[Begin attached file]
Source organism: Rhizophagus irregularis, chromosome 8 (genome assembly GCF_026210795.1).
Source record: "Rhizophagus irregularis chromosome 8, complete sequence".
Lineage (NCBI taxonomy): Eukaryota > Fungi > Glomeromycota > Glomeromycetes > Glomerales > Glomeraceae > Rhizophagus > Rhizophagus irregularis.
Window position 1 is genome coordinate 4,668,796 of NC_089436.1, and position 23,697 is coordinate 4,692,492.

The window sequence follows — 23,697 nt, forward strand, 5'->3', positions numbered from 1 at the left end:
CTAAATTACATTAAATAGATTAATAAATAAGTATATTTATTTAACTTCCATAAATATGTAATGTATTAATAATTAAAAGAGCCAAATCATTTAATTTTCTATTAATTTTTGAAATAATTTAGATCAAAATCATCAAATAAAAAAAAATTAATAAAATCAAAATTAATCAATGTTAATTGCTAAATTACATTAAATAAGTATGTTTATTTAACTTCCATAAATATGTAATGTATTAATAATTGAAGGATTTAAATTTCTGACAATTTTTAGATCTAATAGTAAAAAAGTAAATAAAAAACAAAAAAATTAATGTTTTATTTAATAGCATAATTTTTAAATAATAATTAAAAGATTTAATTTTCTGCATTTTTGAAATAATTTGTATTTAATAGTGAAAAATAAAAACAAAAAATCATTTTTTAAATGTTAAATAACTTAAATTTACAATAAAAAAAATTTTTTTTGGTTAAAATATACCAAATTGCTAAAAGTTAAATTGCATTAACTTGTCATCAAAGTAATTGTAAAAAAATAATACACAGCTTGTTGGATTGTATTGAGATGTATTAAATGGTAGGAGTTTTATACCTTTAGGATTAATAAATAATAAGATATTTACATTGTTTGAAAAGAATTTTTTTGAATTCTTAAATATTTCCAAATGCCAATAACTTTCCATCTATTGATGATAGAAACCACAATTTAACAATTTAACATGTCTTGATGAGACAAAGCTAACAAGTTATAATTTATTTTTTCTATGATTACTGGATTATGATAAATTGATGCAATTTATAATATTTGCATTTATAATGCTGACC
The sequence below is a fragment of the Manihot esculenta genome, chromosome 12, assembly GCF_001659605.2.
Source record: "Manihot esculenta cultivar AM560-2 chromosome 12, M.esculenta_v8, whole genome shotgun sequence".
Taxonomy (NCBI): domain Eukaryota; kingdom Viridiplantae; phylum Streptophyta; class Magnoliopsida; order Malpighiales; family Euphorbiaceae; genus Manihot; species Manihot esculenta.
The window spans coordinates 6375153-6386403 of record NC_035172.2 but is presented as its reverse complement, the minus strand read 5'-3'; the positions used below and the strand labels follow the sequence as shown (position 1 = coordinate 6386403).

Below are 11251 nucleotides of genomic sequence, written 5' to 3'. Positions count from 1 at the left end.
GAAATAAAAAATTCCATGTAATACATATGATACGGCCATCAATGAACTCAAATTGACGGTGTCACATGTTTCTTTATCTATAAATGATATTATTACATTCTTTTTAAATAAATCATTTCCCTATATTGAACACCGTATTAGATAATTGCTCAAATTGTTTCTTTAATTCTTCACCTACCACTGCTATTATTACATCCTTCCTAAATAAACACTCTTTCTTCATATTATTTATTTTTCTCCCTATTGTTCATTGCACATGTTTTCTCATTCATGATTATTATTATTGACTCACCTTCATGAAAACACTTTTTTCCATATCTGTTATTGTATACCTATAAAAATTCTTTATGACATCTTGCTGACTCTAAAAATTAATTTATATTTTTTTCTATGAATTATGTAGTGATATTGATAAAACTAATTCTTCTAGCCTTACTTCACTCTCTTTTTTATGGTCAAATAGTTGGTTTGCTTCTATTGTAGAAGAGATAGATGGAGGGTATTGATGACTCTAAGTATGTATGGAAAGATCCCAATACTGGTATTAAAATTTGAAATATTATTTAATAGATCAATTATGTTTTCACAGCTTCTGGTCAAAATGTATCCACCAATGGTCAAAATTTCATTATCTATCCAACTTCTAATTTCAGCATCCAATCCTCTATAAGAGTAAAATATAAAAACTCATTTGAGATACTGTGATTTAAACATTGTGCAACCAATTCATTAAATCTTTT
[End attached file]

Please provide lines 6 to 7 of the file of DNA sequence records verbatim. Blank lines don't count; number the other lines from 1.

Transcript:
CTAAATTACATTAAATAGATTAATAAATAAGTATATTTATTTAACTTCCATAAATATGTAATGTATTAATAATTAAAAGAGCCAAATCATTTAATTTTCTATTAATTTTTGAAATAATTTAGATCAAAATCATCAAATAAAAAAAAATTAATAAAATCAAAATTAATCAATGTTAATTGCTAAATTACATTAAATAAGTATGTTTATTTAACTTCCATAAATATGTAATGTATTAATAATTGAAGGATTTAAATTTCTGACAATTTTTAGATCTAATAGTAAAAAAGTAAATAAAAAACAAAAAAATTAATGTTTTATTTAATAGCATAATTTTTAAATAATAATTAAAAGATTTAATTTTCTGCATTTTTGAAATAATTTGTATTTAATAGTGAAAAATAAAAACAAAAAATCATTTTTTAAATGTTAAATAACTTAAATTTACAATAAAAAAAATTTTTTTTGGTTAAAATATACCAAATTGCTAAAAGTTAAATTGCATTAACTTGTCATCAAAGTAATTGTAAAAAAATAATACACAGCTTGTTGGATTGTATTGAGATGTATTAAATGGTAGGAGTTTTATACCTTTAGGATTAATAAATAATAAGATATTTACATTGTTTGAAAAGAATTTTTTTGAATTCTTAAATATTTCCAAATGCCAATAACTTTCCATCTATTGATGATAGAAACCACAATTTAACAATTTAACATGTCTTGATGAGACAAAGCTAACAAGTTATAATTTATTTTTTCTATGATTACTGGATTATGATAAATTGATGCAATTTATAATATTTGCATTTATAATGCTGACC
The sequence below is a fragment of the Manihot esculenta genome, chromosome 12, assembly GCF_001659605.2.